By Marty Denzer
Catholic Key Reporter
KANSAS CITY — These kids are glued to their computers every chance they get. So the chance to learn more about certain applications, work on a project that would benefit the Catholic Diocese of Kansas City-St. Joseph and hear from young adults who were successful in fields related to Internet Technology was too good to pass up.
About a dozen young men, soon to be sophomores, juniors or seniors at diocesan high schools, spent three days during summer vacation in “boot camp,” at the north Kansas City Cerner Corp. campus, getting acquainted and working with advanced computer applications and geomapping. The diocese is interested in the creation of a geomap of Catholic parishes and schools. The term geomapping means adding data, aerial photographs or other information to digital (online) maps.
Late last summer, Steve Hilliard, director of the Diocesan Planning Office, met Kurt Loudon of Shafer, Kline and Warren, Inc., an engineering firm, for breakfast to discuss some plans the diocese was interested in implementing. Hilliard asked Loudon what he did, and was told, “What I do is kind of esoteric — I’m a software architect. I design geo- mapping.”
Hilliard reflected that parents, new residents, real estate agents and others call the diocese frequently to ask questions including, “What parish is my home in?” “What Catholic school should I send my children to?” “What Catholic churches are in such and such a neighborhood?” An interactive map of the diocese, with pop-up information easily accessed, would be a good marketing tool.
Hilliard and Louden discussed the idea and Louden suggested teaching some high school students the basics of how to put maps on websites and then let them take it over.
Hilliard broached the idea to Catholic Schools Superintendent Dan Peters, and they had several brainstorming sessions with Loudon. Loudon brought in software consultant John Krzysztow, president and CEO of CjK software consultants. Krzysztow, who formed his web development, design and maintenance company in 1993, had successfully mentored and hired several Olathe, Kan., high school students and was willing to facilitate the project. More discussions and networking followed. Principals and technology instructors at the four diocesan high schools were approached, and the proposed project, with its learning components, was enthusiastically received.
Cathy Mueller, vice president for Client Experience at Cerner, involved Cerner in the planning. Mueller, who serves on the board of the diocese’s Bright Futures Fund for the schools, offered the use of Cerner equipment for a virtual classroom setup. It was decided however, that it would be advantageous to the students to be in a boot camp on the Cerner campus in North Kansas City, and the equipment would already be in place.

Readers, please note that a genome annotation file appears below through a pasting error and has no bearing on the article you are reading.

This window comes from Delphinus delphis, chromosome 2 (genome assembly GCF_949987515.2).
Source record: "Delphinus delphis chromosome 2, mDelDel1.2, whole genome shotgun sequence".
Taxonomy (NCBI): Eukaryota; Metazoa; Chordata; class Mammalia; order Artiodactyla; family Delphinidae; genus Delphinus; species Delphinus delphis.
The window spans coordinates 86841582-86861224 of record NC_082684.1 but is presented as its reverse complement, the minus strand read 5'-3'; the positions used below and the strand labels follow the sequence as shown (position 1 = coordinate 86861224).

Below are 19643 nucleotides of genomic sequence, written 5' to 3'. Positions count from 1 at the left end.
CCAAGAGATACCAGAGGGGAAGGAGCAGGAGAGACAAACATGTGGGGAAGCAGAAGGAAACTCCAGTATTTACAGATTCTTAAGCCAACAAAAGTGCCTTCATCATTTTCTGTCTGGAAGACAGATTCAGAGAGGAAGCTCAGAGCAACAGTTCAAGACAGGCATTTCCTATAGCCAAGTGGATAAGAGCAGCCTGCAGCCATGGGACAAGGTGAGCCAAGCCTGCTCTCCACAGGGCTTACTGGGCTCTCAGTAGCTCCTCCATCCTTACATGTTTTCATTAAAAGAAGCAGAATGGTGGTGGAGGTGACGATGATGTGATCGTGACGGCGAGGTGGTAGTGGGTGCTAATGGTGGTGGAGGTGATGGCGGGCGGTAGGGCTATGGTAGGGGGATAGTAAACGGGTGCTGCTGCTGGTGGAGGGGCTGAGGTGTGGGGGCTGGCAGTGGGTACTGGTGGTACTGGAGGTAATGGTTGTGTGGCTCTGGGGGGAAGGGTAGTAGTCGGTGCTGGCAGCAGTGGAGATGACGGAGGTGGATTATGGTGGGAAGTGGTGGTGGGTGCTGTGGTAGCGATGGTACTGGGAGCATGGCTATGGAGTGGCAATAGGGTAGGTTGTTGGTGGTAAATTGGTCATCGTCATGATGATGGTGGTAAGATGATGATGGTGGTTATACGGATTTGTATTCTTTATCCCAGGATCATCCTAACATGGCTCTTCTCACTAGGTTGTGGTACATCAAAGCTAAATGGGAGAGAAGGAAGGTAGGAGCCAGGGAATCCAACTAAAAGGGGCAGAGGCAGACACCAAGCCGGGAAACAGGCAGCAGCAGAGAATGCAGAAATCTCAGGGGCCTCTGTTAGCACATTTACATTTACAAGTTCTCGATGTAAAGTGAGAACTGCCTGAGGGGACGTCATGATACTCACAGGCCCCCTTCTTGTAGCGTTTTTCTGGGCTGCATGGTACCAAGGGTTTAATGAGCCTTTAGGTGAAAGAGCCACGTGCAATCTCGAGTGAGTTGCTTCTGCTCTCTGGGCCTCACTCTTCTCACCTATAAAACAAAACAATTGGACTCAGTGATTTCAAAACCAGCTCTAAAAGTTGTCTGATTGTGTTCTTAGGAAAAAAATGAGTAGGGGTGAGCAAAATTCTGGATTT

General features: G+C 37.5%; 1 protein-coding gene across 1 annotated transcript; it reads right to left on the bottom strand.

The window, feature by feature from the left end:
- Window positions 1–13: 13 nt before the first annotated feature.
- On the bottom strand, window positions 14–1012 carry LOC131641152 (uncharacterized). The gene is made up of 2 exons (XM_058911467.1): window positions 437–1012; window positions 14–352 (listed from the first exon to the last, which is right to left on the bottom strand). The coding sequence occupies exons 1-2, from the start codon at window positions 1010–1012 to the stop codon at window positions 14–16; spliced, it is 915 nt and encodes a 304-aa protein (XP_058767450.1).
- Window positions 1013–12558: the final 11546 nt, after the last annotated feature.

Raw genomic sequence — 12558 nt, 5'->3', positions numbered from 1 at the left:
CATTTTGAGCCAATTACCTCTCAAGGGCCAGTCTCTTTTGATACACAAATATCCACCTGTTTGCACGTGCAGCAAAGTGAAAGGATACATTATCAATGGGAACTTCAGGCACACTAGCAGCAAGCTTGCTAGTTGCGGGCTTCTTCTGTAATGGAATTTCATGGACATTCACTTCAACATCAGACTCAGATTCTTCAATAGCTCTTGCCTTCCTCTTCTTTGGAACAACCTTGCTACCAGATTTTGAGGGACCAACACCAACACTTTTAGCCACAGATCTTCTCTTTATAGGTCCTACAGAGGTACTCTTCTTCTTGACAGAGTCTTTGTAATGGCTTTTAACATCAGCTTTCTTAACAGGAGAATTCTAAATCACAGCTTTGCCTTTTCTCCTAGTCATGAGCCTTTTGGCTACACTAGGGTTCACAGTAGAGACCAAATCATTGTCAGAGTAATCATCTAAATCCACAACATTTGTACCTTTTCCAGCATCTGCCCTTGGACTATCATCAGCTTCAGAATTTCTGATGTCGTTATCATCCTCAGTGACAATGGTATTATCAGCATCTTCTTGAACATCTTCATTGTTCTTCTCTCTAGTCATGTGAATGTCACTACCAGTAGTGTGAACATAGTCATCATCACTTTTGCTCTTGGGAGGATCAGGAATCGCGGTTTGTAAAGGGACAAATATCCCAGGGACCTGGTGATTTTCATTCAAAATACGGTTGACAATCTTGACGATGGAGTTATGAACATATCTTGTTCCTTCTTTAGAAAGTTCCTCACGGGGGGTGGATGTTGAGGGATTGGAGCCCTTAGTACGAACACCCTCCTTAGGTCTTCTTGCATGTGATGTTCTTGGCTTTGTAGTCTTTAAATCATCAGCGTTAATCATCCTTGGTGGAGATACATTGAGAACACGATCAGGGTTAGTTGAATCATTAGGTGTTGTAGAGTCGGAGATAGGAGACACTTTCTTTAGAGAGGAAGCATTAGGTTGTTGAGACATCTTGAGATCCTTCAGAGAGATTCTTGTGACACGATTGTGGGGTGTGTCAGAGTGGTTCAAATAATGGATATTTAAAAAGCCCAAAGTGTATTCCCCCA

Loudon approached Esri, a global mapping software company with a satellite office in Leawood, Kan., about obtaining the software the students would use. Esri was impressed, he said, because while there are other mapping projects in school districts across the country, the mapping projects were specific to a particular school. This project was the only one where the software would be used for all four diocesan high schools, and students in those high schools would all be working on the same project.
Through Esri, Amazon.com supplied the software necessary for remote desktop usage and Cloud computing. Hilliard likened Cloud to a raincloud. “I don’t know where it stores all the water that provides shade and rain, but I know it works.” With Cloud, all the software, data storage and access services are delivered without the end-user being required to access them from any particular place. It’s like all the application data is stored in a cloud, hence its name.
Emails went out from teachers to selected students, and young men from Archbishop O’Hara, St. Pius X and Bishop LeBlond high schools arrived at the boot camp the first week of August. Due to scheduling conflicts, students from St. Mary’s High School would get involved a bit later. About a dozen students will be involved in the project over the course of the upcoming school year.
The students were told right from the start that they would be respected and treated as young adults, and their response was immediate, Hilliard said.
Archbishop O’Hara junior Mike Wulff said he wanted to know more about the hows, whats and whys of a computer rather than just work on his grade point average. “I mean, you can have a 4.0 GPA and still not know how to really use a computer. A company’s going to hire the guy who can take a computer apart with his eyes closed, even if he doesn’t have a 4.0. Languages like Pearl, Python and Java are very important — you have to be able to talk to computers in their languages and tell them what to do. This is cool because it’s a real world setting not just a classroom at school.” Mike is an avid video game player and would like to design video games. “I play a lot and I know what people want in video games,” he said.